This year has been a milestone one, not only for South Africa, but also for the IJR and the SA Reconciliation Barometer. At the Institute, we have dedicated a great deal of time to reflections on the current state of reconciliation in South Africa, as well as our own role in its promotion, support and measurement.
As part of this reflective process, IJR executive director Fanie du Toit and senior research fellow Erik Doxtader co-edited a recently released collection of essays, entitled In the Balance: South Africans debate reconciliation. While the authors celebrate the country’s progress in reconciliation so far, they also unambiguously point to substantial challenges facing both cur-rent and future generations of South Africans. However, many also stop short of providing practical solutions, and this is the work that remains.
In the Balance includes a fascinating mix of topics and opinion, which du Toit and Doxtader connect to three broad questions: Where did the TRC leave us? Does reconciliation matter? Do we need a new consensus about reconciliation?
Overall, the collection of essays suggests that reconciliation is no longer the buzzword it was 16 years ago, and many contributing authors confirm that the past, present and future of this process in South Africa remain open to debate. They propose that the reconciliation conversation is one largely cloistered among community leaders, policy-makers, academics and political analysts, while many ordinary citizens appear to have moved on to other, more pressing concerns. This is attributed to a number of factors, including the devastating effects of the global recession on South Africa’s economy, as well as a larger collective fatigue with the debate.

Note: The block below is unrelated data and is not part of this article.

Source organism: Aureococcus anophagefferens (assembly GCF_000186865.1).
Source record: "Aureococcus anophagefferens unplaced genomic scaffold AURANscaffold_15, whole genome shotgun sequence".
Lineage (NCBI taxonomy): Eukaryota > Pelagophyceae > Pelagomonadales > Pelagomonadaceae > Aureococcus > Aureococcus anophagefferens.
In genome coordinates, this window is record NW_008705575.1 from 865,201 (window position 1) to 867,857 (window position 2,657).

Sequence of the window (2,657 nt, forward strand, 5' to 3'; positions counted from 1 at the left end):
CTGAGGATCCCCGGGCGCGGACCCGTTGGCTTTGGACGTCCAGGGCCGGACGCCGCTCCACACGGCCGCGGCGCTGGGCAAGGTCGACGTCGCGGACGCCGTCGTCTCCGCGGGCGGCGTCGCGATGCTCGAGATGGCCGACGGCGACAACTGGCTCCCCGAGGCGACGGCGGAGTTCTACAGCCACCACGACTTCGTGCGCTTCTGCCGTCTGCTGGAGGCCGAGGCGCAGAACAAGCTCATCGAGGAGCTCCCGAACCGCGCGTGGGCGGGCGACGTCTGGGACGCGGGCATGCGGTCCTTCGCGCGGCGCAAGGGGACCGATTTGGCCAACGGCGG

However, despite this trend, the need for continued political and socioeconomic transformation persists, if not for the present generation then for future ones.
Most of the essays also use inclusive pronouns like ‘we’, ‘our’ and ‘us’, but are unclear as to who exactly this represents. While reconciliation is undoubtedly a collective effort, it remains unclear as to which groups or individuals should be responsible for driving the project, and who are the intended beneficiaries – though the process should ultimately benefit the entire society.
I personally have only limited experience in this matter: I was born in 1987 in Botswana, and only moved to South Africa earlier this year. However, the young South Africans around me are growing up in the shadow of apartheid’s various legacies. In his essay ‘Arriving Home? South Africa beyond transition and reconciliation’, Professor Njabulo Ndebele refers to these as ‘resilient factors’, or ‘elements of personal or institutional behaviour which resist change by simulating it in such a way that in the end there is only the impression of change’.